LibreOffice is free and open source software, which means that it’s much more than zero-cost. Anyone can study how it works, modify it, and share those modifications with other users. (So the “free” is more about freedom than price.)
There are many other well-known free software projects, such as the GNU/Linux operating system, Firefox web browser, and Thunderbird email client. Free software helps companies, organisations and governments to reduce costs, improve reliability and free themselves from dependence on a single vendor.
Now, the Council of the German city of Dortmund has announced that it’s moving to free and open source software, where possible. Here’s a translation of the original German blog post:
Memorandum – Digitalisation 2020 to 2025
The Dortmund Council has declared digitalisation to be a political leadership task in its Memorandum 2020 to 2025. In the course of this, two central resolutions for free software were passed on February 11, 2021, for which the minutes were published on March 30:
- “Use of open source software where possible.”
- “Software developed by the administration or commissioned for development is made available to the general public.”
Open source wherever possible
With this resolution, city policy takes on the shaping of municipal digital sovereignty and digital participation. The resolution means a reversal of the burden of proof in favor of open source software – and at the expense of proprietary software. In the future, the administration will have to justify why open source software cannot be used for every proprietary software application. Based on the report of the Dortmund city administration on the investigation of the potentials of free software and open standards, open source software is understood in the sense of free software.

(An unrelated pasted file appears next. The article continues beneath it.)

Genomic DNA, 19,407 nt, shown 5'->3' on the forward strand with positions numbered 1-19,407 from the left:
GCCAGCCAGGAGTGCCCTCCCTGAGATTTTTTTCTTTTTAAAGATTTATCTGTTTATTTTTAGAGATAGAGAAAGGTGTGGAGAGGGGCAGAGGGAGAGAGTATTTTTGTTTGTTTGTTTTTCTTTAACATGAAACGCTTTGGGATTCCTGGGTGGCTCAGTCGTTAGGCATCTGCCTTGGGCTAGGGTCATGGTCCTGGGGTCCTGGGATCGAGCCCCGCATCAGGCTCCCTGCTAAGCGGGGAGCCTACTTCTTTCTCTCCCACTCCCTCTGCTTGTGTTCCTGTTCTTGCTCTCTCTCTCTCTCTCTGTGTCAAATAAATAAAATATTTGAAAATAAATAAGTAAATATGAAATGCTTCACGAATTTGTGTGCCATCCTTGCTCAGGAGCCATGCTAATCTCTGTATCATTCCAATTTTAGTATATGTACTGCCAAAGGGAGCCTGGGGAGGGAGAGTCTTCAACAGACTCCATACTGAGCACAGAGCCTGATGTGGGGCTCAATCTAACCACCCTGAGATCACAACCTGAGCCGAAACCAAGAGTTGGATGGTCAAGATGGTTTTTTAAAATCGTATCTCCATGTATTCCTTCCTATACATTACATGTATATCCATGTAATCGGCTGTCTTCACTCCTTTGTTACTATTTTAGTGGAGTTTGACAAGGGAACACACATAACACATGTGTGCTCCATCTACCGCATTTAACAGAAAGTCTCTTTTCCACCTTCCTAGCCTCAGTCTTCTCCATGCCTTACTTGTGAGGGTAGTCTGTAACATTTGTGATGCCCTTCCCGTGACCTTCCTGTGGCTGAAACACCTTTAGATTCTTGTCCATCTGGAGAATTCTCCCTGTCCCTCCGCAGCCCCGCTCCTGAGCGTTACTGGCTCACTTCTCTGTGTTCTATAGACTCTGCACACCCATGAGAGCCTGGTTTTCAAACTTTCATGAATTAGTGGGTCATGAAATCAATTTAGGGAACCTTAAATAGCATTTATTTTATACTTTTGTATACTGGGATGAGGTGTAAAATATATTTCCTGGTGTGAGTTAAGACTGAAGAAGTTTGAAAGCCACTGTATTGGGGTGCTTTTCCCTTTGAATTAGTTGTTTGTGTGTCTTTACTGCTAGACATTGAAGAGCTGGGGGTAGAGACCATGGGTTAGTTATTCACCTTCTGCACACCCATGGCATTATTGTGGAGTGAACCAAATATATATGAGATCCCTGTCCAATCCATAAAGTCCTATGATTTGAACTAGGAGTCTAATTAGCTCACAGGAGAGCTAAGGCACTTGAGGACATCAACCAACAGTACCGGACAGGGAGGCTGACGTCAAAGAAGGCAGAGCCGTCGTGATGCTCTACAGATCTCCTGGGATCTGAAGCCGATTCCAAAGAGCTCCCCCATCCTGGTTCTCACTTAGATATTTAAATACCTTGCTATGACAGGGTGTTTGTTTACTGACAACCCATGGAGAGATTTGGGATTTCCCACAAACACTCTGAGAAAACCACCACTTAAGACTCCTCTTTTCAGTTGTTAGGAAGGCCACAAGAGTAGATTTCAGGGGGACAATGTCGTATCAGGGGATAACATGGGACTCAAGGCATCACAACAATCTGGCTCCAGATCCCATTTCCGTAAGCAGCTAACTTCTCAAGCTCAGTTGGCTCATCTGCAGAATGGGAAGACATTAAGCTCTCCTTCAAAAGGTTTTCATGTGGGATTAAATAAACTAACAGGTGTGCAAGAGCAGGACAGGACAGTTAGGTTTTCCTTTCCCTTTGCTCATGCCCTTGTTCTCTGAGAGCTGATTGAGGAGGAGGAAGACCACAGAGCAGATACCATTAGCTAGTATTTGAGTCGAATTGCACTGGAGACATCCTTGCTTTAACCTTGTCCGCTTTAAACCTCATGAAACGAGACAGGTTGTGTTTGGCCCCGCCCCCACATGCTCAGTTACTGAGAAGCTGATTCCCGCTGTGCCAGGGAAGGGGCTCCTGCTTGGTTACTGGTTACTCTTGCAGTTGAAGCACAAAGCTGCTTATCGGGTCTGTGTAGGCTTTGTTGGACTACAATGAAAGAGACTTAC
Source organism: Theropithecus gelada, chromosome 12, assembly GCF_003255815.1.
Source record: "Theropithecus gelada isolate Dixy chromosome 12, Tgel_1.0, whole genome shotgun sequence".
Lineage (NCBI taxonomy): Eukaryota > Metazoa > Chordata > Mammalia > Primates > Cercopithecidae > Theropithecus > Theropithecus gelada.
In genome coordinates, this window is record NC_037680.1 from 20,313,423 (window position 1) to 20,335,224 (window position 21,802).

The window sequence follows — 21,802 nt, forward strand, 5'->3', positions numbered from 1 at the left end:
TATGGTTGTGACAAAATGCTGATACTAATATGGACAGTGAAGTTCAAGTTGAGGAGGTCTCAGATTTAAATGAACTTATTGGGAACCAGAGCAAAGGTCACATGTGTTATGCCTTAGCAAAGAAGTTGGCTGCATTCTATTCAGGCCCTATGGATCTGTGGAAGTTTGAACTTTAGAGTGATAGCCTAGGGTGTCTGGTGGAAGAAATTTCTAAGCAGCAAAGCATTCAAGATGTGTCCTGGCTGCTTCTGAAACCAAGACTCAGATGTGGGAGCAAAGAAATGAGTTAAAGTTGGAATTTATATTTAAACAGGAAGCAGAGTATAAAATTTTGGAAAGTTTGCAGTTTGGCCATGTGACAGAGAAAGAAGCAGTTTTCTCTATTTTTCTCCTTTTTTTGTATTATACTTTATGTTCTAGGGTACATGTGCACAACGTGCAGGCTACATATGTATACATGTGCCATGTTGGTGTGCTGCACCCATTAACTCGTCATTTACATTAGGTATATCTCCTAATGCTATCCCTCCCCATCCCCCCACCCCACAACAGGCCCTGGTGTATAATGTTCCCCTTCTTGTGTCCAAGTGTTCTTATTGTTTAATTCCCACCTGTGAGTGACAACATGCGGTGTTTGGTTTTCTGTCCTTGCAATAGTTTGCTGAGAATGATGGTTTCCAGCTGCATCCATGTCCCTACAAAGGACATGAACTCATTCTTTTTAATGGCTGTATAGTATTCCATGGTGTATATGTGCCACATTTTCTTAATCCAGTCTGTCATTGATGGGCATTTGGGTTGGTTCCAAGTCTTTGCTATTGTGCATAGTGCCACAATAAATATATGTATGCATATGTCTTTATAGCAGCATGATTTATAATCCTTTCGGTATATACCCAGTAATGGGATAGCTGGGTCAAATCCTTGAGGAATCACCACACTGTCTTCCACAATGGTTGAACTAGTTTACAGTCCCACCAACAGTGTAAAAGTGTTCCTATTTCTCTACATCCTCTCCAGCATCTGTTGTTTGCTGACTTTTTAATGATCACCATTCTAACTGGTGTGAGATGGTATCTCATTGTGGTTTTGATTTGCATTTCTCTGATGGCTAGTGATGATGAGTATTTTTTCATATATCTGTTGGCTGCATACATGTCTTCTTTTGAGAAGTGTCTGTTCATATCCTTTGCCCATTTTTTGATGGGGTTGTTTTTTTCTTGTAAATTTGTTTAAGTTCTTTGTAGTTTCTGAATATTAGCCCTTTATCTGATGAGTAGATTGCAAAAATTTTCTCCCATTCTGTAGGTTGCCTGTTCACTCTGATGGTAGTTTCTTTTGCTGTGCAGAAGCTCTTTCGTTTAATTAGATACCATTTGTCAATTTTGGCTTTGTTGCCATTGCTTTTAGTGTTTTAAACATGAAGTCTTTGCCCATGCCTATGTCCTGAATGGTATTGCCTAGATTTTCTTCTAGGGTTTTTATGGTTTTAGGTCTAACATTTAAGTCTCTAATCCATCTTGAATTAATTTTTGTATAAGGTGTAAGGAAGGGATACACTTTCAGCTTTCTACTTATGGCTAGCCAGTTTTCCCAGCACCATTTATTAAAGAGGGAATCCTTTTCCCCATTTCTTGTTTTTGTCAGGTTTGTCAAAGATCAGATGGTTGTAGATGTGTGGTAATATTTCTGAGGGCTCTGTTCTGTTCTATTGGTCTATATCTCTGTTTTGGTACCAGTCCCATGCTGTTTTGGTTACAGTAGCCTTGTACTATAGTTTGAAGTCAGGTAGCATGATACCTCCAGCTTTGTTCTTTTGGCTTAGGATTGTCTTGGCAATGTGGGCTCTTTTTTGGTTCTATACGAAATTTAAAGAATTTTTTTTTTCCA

Public Money? Public Code!
So, the Council’s decision is in line with the concerns of the campaign Public Money, Public Code. What is financed with public money should be available to the general public for use. For software, this is achieved by means of a corresponding free license. With this resolution, local politicians ensure that the city of Dortmund not only draws from the free software community, but also contributes to it. In this way, inter-communal synergies can be achieved true to the motto develop together, use individually.
Support for open standards
Through the Digital Dortmund Charter 2018-2030, among other things, Open Standards were established as a requirement for further digitalisation.
Politically unanimous in favor of Free Software
The resolution for free software is supported by a broad political base. The motion was passed unanimously by the City Council of Dortmund. The digitalisation motion was jointly introduced by the following parliamentary groups: CDU, SPD, Die Grünen (Greens) and Die Linke (The Left).
The city of Dortmund has ushered in the political turning point and begun the exit from the proprietary era. Now it is important that the city finds the appropriate means to implement this process practically, by means of a proprietary exit strategy and to dissolve existing vendor lock-in. For Do-FOSS, the decision of the Memorandum 2020 to 2025 is the result of a functioning democratic local discourse. The practical management work for Free Software has the necessary political backing to succeed.